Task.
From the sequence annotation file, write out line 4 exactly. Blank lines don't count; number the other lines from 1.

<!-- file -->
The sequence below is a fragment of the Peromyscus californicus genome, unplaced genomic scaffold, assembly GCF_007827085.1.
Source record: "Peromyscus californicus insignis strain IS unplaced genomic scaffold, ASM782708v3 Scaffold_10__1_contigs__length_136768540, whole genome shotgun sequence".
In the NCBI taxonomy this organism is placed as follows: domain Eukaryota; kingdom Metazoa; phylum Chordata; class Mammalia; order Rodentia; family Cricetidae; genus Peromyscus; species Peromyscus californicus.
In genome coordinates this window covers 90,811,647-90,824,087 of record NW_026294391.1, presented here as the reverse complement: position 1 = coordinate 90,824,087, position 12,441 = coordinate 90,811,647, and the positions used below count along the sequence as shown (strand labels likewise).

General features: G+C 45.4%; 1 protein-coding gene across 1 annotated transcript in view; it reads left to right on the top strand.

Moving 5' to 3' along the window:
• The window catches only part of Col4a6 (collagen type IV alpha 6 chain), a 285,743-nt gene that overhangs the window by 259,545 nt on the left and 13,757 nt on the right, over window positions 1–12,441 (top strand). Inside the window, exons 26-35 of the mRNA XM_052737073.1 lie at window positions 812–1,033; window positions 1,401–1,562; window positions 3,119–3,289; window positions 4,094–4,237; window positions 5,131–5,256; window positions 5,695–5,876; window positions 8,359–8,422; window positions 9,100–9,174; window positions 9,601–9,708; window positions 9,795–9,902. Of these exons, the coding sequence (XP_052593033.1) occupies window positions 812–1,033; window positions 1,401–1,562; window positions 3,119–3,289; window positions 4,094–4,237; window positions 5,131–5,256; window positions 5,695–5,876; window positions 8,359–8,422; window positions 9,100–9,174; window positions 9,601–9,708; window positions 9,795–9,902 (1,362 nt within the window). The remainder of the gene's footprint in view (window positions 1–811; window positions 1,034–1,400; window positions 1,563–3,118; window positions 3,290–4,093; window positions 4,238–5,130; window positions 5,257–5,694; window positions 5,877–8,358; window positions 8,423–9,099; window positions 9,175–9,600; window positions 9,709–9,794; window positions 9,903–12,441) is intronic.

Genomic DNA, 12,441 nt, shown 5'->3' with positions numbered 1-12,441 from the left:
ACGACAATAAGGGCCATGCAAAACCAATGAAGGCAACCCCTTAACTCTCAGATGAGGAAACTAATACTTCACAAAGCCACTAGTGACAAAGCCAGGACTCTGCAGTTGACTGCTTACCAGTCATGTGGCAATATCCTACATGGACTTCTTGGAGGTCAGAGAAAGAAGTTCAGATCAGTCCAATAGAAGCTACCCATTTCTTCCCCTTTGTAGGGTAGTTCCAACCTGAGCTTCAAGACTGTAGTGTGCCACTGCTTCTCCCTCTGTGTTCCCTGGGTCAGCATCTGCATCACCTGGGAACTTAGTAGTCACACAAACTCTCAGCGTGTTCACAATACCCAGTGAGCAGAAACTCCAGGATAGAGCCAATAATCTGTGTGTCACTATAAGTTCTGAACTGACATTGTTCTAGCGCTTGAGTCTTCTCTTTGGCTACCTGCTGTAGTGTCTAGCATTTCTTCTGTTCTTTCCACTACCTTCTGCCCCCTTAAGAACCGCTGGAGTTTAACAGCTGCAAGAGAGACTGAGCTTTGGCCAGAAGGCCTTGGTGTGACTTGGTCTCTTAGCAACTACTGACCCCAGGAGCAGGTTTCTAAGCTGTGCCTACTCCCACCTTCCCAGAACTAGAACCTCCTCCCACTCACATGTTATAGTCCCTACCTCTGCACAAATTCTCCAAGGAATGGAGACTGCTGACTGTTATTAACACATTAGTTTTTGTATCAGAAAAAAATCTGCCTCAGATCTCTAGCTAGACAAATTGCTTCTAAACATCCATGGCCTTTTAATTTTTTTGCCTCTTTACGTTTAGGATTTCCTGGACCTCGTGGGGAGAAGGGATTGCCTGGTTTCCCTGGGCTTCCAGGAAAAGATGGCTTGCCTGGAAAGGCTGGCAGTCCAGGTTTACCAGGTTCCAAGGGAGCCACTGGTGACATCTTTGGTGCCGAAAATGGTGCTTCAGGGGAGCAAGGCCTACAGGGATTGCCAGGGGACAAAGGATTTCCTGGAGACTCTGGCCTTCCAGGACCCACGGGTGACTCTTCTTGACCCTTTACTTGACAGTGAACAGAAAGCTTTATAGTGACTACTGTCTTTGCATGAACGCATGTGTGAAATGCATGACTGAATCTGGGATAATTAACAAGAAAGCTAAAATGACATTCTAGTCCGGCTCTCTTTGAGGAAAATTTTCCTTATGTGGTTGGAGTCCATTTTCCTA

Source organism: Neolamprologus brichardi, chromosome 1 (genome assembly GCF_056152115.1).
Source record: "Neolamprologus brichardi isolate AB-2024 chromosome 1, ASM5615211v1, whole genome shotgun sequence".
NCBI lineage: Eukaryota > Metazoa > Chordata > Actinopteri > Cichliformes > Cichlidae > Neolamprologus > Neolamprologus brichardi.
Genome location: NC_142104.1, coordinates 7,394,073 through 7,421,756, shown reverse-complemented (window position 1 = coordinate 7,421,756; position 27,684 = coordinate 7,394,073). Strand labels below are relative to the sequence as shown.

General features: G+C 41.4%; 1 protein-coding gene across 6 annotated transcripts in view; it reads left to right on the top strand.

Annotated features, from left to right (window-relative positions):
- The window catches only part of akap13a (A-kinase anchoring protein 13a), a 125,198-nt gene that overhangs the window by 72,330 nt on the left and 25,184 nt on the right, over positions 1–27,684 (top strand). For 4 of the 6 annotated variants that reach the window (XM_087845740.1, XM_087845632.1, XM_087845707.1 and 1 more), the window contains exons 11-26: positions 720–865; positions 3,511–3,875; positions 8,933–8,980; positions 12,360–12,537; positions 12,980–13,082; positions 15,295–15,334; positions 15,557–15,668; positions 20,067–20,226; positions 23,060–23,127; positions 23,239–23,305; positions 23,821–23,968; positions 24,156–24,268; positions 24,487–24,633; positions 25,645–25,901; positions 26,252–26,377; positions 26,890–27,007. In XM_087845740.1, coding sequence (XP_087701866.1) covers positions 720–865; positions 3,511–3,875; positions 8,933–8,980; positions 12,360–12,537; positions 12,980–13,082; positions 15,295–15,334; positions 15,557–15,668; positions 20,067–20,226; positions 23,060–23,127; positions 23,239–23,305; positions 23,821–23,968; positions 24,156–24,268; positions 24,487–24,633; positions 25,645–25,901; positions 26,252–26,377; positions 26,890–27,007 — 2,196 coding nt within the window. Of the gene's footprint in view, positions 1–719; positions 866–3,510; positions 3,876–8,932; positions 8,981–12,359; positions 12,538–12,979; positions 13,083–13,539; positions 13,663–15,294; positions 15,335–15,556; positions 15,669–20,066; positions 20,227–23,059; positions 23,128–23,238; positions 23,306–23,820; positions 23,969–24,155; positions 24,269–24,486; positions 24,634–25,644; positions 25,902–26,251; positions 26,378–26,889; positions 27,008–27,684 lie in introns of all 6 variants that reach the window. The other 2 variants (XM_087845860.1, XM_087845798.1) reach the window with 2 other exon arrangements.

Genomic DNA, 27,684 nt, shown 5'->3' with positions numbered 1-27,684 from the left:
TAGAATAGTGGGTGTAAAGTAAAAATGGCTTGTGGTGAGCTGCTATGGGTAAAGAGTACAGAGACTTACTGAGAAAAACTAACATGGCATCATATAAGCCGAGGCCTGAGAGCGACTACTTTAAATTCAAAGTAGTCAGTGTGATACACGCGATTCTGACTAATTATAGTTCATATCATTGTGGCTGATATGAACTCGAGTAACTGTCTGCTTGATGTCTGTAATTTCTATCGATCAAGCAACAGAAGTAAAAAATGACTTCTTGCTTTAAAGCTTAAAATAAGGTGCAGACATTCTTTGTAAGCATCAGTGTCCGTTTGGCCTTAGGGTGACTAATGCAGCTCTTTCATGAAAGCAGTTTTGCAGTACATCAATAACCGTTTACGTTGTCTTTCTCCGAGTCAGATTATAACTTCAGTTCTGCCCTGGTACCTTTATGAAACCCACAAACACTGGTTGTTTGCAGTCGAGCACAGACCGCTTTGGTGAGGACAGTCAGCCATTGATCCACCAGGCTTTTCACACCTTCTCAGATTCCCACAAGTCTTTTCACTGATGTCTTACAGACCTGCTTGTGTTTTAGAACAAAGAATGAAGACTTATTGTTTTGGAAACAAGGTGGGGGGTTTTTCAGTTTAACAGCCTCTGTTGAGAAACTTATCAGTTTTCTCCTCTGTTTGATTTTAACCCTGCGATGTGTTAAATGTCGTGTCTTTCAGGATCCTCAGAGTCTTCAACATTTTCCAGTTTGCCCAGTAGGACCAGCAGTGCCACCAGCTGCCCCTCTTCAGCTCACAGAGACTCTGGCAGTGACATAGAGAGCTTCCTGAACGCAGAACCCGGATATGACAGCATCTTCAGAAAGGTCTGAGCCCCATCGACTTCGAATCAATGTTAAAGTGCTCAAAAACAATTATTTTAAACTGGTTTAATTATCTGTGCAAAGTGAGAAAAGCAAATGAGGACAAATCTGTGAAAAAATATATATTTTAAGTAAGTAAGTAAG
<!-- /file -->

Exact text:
In genome coordinates this window covers 90,811,647-90,824,087 of record NW_026294391.1, presented here as the reverse complement: position 1 = coordinate 90,824,087, position 12,441 = coordinate 90,811,647, and the positions used below count along the sequence as shown (strand labels likewise).